In the 1930s, tens of thousands of farmers, mostly from Oklahoma, fled the Dust Bowl for California with hopes of a better life. Today it is ironic that California’s Farmers (Farmer Brothers coffee company, that is) has announced that it is fleeing our state for a less expensive destination that includes Oklahoma on the short list. Any humor, however, will no doubt be lost on the 350 employees who are about to lose their jobs paying $40,000 to $80,000.
Farmer Brothers, a fixture in California for over 100 years, is just another of a long list of firms that, fed up with California’s high taxes and anti-business environment, have left for less costly states. Other recent refugees include Chevron, Nestle, Sony, Charles Schwab, Occidental Petroleum, Toyota, Campbell Soup, Nissan and Comcast, all of which have moved all or a significant portion of their work force out of state.
These departures are treated with a great collective yawn from Sacramento. When asked, flacks for the governor and other senior elected officials try to convince the public that these losses are not due to state policies and that the jobs and tax revenue lost are not significant anyway.Some in the media have even been known to listen to these rationalizations from elected officials with a straight face and proceed to parrot back this nonsense in what they report. Those who claim that California is not hemorrhaging companies, and the jobs they provide, should be challenged to provide their list of major companies that are relocating to California or that are making a significant expansion of their California workforce.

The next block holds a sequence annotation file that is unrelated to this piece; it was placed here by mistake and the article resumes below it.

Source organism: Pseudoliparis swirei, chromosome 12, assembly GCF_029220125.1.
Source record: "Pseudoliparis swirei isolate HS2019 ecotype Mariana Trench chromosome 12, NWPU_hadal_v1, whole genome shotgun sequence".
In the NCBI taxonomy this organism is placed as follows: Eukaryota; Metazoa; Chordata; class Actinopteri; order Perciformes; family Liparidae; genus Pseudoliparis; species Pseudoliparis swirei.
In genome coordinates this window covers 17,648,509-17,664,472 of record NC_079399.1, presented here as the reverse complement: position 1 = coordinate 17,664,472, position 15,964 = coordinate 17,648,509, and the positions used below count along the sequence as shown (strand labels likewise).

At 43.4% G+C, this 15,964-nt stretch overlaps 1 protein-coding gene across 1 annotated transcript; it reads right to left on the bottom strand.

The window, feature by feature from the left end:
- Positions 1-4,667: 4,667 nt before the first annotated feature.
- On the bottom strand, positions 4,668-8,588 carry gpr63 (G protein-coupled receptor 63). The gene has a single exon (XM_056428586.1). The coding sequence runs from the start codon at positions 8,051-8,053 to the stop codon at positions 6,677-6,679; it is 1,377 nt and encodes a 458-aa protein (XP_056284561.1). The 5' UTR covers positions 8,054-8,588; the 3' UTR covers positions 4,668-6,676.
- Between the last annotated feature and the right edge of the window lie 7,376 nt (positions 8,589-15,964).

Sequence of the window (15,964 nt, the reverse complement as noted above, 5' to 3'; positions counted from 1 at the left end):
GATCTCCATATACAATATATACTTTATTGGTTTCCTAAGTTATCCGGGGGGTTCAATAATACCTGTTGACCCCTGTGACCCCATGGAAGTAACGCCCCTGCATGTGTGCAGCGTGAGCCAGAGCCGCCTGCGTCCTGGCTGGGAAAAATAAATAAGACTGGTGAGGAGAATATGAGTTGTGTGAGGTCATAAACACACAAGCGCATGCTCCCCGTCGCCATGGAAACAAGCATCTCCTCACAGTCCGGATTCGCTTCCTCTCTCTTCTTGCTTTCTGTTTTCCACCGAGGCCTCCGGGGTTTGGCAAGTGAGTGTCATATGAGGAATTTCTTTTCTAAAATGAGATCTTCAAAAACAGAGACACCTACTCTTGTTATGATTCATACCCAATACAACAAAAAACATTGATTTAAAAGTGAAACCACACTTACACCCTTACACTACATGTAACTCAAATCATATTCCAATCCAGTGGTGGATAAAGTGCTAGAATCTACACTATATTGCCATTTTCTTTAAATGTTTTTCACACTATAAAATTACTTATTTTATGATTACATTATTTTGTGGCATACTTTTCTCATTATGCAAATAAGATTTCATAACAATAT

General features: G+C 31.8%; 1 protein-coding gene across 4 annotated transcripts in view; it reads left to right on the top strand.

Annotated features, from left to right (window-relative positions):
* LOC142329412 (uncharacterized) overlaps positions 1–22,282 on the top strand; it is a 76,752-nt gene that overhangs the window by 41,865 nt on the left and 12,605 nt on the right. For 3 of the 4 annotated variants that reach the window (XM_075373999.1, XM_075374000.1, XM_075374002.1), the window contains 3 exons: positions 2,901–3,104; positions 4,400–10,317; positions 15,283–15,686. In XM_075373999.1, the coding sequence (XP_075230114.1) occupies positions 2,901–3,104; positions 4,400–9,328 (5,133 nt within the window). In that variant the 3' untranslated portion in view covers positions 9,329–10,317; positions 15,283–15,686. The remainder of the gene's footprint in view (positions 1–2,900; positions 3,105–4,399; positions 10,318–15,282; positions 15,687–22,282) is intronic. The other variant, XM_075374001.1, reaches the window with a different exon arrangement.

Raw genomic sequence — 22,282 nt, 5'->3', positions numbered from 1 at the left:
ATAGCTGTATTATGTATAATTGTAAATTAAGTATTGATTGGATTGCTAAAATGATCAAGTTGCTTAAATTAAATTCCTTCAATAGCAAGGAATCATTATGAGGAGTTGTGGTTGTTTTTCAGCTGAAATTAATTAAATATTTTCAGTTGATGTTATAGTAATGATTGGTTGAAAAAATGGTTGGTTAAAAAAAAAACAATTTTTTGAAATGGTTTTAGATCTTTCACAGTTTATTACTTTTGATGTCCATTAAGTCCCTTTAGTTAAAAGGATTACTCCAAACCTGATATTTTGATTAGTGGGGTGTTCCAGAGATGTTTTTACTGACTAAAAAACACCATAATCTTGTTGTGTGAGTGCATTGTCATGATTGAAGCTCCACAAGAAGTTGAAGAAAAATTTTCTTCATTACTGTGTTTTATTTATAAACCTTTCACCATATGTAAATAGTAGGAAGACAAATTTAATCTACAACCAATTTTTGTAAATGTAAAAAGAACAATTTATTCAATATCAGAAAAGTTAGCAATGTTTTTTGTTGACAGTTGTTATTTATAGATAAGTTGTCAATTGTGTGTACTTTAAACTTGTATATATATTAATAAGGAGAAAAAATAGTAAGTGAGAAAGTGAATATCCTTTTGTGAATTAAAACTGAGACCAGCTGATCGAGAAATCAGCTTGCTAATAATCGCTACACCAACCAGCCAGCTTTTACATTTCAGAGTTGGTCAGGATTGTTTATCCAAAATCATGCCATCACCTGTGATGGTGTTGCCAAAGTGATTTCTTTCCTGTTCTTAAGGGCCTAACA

Sure, California is benefiting from the national recovery like all other states and some jobs, mostly low-paying, are being created. But California’s job creation for good middle class employment is anemic compared to pro-growth states like Texas.
Californians should not be surprised to see these companies go. The Washington, D.C.-based Tax Foundation lists California at 48, two from the bottom, in its 2015 Tax Climate Index. (This will, no doubt, annoy those on the far left who claim, that because of Proposition 13, California businesses do not pay their “fair share” in taxes.) Then there is Chief Executive Magazine, whose survey of CEOs has ranked California dead last as a place to do business for ten years in a row.
The Dust Bowl of the 1930s made the land unproductive. Eighty years later, California’s Tax Bowl, where we lead, or nearly lead the nation in almost every tax category is making our state unproductive. Any small economic progress our state has been able to make has been in spite of, not because of, Sacramento’s policies.
Those who jumped the gun to stake out land in the Oklahoma Territory before President Grover Cleveland officially proclaimed it open to settlement in 1889, were nicknamed “Sooners.” (Today, the University of Oklahoma proudly uses this name for its athletic teams.) Perhaps it would be appropriate to call companies now leaving California as “Laters,” as in “See ya later.” Sacramento could raise revenue by selling this motto on a bumper sticker to those departing our state.
Jon Coupal is president of the Howard Jarvis Taxpayers Association — California’s largest grass-roots taxpayer organization dedicated to the protection of Proposition 13 and the advancement of taxpayers’ rights.